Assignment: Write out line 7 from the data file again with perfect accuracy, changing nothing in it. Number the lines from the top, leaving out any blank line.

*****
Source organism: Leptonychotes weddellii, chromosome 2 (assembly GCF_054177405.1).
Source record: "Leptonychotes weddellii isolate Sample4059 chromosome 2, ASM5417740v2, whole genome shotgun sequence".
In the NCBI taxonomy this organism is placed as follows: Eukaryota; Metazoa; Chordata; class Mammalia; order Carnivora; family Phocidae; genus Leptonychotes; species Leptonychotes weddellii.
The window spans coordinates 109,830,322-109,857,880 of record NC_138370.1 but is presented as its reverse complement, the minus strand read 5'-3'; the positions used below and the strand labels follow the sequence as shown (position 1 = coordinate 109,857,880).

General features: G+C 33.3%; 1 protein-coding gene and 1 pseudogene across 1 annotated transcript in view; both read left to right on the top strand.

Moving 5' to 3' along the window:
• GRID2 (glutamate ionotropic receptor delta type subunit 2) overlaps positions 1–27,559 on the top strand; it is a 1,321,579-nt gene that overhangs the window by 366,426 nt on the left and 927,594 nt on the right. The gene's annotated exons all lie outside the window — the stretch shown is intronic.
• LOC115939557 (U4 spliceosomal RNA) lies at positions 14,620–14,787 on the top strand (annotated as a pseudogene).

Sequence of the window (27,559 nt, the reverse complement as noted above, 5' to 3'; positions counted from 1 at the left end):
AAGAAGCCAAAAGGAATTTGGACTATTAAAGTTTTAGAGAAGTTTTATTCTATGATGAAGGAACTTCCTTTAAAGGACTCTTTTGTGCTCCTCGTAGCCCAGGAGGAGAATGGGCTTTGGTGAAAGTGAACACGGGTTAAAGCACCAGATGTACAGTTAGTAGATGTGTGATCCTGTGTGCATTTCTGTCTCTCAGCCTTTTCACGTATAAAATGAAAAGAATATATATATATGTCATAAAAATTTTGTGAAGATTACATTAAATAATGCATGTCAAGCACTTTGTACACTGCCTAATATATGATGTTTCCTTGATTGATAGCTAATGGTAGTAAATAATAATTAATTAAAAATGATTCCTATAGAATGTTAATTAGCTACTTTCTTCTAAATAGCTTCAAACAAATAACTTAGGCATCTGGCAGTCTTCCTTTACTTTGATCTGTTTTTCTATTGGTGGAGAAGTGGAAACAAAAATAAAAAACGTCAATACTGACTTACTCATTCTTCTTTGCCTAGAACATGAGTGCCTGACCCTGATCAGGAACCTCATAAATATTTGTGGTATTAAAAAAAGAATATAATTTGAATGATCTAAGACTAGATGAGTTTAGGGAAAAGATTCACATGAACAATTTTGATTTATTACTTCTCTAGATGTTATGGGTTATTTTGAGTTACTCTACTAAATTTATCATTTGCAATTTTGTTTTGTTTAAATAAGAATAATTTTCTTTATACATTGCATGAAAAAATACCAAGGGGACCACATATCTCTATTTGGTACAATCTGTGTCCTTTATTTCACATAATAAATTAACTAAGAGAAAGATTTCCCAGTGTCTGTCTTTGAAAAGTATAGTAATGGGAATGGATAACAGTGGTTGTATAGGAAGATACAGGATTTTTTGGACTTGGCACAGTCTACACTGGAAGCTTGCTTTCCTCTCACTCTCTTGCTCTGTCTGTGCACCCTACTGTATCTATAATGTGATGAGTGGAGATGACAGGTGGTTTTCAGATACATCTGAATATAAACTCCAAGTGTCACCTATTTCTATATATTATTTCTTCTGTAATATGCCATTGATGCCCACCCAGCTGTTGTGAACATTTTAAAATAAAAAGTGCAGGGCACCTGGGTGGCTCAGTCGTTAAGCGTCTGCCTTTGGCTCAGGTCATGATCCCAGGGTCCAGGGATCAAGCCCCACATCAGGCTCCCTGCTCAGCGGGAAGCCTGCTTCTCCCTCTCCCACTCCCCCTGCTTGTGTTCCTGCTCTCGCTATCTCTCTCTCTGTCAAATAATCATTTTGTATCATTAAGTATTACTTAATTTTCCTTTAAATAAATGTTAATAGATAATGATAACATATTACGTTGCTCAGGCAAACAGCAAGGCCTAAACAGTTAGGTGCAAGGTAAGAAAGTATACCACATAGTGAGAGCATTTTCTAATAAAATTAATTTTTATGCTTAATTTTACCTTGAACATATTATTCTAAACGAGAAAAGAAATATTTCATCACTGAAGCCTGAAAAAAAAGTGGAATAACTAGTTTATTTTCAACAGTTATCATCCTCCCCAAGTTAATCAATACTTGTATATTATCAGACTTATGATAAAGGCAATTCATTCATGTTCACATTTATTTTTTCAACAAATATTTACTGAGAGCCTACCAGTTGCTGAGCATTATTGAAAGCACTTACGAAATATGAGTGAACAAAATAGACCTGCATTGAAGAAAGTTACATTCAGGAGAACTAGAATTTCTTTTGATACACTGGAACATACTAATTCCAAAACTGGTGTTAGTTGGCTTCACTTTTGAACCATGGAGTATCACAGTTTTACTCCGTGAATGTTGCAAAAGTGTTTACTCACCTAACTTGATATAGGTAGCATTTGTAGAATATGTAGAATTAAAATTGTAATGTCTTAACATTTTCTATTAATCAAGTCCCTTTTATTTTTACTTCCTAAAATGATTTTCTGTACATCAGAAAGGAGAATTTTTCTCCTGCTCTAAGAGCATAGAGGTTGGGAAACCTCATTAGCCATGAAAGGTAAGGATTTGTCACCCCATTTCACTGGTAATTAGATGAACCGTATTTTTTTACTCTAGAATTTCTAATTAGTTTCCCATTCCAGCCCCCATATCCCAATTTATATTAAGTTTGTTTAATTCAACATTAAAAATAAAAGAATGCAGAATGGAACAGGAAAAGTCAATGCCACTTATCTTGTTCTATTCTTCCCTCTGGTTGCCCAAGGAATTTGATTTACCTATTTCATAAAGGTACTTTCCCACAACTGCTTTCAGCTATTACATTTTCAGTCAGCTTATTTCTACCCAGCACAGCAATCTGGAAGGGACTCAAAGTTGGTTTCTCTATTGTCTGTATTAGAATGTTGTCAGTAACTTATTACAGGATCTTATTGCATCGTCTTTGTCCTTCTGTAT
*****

• GRID2 (glutamate ionotropic receptor delta type subunit 2) overlaps positions 1–27,559 on the top strand; it is a 1,321,579-nt gene that overhangs the window by 366,426 nt on the left and 927,594 nt on the right. The gene's annotated exons all lie outside the window — the stretch shown is intronic.